Totally disgusted!

  2. STOP THIS INSANITY NOW! I have severe osteoarthritis and I don’t want this to happen to help me EVER!!!!
    Why are we such a cruel society? I am sickened

    • Dear Rose, thank you for your comments, I am so sorry to hear that you have osteoarthritis and admire you for your humane and ethical outlook – it is so important to have the support of the people like you, who really understand what it is like to have a condition and yet do not want animal testing. I totally agree that the way to get you, and everyone else who needs it, better treatments does not lie in animal experiments and there many exciting alternatives out there. Take care, Lindsay

  3. this is just soooooo inhumane ever!! totally unnessary in this current time when computers are doing 95 % of all testing for future meds and procedures whoever is doing this should be stopped NOW and our FDA should be on top of this!!!!!

  4. Stop this! So much cruelty to all animals! I’m sure there are other alternatives for this. Animals have rights to “we need to stand up and be their voice” STOP THIS NOW!!!!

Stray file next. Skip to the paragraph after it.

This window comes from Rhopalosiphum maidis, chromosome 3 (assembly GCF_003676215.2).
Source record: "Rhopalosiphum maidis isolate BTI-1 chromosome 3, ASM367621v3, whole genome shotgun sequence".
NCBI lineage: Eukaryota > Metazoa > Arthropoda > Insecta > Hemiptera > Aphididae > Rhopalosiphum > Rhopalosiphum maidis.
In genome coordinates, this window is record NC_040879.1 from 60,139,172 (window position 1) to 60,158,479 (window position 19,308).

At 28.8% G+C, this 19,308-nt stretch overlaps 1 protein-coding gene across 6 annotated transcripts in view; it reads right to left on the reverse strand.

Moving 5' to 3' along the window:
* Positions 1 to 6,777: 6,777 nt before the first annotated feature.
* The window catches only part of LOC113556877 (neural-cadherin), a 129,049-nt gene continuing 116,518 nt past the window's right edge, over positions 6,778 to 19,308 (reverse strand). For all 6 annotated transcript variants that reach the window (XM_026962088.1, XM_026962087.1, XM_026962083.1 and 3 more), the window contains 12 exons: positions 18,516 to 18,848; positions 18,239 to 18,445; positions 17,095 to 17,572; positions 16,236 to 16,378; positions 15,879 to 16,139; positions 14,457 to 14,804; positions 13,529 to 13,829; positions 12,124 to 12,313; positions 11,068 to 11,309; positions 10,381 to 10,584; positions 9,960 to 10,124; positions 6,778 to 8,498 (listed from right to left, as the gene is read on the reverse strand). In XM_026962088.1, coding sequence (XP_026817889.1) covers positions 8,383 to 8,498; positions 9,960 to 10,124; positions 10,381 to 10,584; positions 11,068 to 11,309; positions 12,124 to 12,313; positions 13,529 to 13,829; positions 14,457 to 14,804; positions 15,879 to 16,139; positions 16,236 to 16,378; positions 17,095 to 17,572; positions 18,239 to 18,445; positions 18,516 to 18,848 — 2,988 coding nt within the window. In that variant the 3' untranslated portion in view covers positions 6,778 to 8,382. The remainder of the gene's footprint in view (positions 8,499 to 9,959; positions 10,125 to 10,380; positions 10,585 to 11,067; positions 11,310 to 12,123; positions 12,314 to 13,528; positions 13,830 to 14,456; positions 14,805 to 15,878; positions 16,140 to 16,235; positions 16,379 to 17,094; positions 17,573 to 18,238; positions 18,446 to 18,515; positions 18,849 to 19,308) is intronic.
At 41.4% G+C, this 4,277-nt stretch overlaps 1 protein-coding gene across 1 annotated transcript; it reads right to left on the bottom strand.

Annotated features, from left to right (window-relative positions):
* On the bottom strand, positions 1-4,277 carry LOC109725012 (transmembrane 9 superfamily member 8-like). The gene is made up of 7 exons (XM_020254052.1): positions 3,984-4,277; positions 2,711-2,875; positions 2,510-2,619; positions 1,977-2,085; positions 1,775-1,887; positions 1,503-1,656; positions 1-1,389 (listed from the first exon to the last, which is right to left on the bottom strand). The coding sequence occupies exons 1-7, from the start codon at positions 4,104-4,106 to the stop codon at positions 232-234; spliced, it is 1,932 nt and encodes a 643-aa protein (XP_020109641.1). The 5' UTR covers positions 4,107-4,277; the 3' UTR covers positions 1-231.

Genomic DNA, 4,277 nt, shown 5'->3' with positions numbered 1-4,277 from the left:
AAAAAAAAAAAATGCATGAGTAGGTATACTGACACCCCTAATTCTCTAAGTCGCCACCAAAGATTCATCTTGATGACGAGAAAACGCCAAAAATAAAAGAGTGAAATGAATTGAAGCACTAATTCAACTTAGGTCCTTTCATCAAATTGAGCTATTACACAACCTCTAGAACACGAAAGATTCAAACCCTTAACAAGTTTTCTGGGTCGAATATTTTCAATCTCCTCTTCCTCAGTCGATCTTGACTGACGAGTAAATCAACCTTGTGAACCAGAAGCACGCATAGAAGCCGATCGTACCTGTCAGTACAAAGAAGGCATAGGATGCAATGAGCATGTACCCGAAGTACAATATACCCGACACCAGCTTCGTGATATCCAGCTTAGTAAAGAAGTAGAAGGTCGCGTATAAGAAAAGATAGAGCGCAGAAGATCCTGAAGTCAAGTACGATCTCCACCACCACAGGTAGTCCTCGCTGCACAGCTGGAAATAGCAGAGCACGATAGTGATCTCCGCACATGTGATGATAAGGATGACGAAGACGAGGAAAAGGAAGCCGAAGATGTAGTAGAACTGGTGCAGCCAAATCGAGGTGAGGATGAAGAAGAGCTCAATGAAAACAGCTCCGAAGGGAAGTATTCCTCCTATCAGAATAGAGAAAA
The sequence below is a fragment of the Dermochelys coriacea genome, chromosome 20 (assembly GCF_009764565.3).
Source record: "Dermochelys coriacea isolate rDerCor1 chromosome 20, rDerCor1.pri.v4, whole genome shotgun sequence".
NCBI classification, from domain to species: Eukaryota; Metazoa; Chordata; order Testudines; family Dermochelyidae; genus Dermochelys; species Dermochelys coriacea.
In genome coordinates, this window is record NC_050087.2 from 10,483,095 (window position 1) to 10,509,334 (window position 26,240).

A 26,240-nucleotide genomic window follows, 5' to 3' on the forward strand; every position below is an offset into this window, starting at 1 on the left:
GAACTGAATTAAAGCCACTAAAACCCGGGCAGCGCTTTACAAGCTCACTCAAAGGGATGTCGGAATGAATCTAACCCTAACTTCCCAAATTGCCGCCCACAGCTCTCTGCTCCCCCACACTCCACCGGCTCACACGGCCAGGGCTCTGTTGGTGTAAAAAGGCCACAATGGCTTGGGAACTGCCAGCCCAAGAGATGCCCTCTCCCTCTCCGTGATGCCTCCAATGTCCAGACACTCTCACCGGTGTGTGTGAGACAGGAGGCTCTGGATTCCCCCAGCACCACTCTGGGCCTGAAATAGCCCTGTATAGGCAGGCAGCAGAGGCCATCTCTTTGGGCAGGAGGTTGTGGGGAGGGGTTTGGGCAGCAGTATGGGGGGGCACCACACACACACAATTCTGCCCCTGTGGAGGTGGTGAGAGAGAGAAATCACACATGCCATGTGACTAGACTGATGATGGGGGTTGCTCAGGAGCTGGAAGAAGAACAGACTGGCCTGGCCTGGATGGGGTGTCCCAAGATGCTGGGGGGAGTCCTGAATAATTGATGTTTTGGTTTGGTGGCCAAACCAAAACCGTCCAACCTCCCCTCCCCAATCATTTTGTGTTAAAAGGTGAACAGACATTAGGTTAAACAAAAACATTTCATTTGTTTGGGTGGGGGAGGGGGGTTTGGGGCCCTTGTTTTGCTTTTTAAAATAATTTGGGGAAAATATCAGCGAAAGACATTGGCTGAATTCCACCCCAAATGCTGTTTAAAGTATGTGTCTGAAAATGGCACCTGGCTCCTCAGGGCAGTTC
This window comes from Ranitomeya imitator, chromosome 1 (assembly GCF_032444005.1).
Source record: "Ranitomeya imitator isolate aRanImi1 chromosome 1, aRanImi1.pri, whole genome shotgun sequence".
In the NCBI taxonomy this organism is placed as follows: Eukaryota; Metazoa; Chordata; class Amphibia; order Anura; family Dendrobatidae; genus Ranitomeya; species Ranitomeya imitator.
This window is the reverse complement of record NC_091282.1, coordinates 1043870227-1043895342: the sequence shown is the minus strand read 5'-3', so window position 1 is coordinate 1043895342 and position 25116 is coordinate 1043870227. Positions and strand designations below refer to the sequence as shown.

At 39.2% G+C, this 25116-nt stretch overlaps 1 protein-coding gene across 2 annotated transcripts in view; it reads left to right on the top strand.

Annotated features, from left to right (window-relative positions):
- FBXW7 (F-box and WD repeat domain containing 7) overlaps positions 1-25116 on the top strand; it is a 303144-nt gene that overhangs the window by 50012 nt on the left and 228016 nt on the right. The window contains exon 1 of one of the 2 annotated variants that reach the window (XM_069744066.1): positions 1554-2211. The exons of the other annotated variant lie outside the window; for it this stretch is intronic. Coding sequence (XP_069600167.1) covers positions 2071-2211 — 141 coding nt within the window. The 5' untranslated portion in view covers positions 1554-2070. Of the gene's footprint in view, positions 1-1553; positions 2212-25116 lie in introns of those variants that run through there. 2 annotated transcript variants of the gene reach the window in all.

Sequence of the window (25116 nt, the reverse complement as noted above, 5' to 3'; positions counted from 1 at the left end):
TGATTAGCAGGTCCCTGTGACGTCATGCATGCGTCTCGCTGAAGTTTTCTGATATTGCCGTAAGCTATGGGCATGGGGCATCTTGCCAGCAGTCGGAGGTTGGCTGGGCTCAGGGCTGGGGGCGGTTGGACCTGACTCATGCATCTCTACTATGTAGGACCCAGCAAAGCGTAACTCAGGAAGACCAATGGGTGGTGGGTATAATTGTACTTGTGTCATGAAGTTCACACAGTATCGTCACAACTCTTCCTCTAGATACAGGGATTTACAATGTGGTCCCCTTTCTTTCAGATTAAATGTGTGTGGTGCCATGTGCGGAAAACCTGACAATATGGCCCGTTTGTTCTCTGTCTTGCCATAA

5. Stop it..stop it stop it😡 yhere are plenty of people in prisons you can use. Stop this barbaric practice for the love God what is wrong with you asshats. We are in a time now that animals arenot needed for your evil experiments. Enough already.

    • Hi Tammy, thanks for your comments, you are so right that, now we are in the 21st century, we should not still be relying on animals for testing like this. However, we don’t need to use prisoners either! That is not as ethical as some of the new, exciting advances that are happening in research, and we strongly support these non-animal technologies in place of dogs.

  6. Please do not experiment on dogs or any other precious animal. They are not yours to abuse!! Animals have every right to be free & loved. There is no need to use animals in your trials – artifical means is very effective!!

  7. I have two bad knees and my Mom and sister do too. I am all for finding a way to help us and others who are in daily pain, but causing harm to these dogs isn’t how it should be done. There are plenty of people with bad knees to study with out breaking dogs knees to do it. 😠💔😢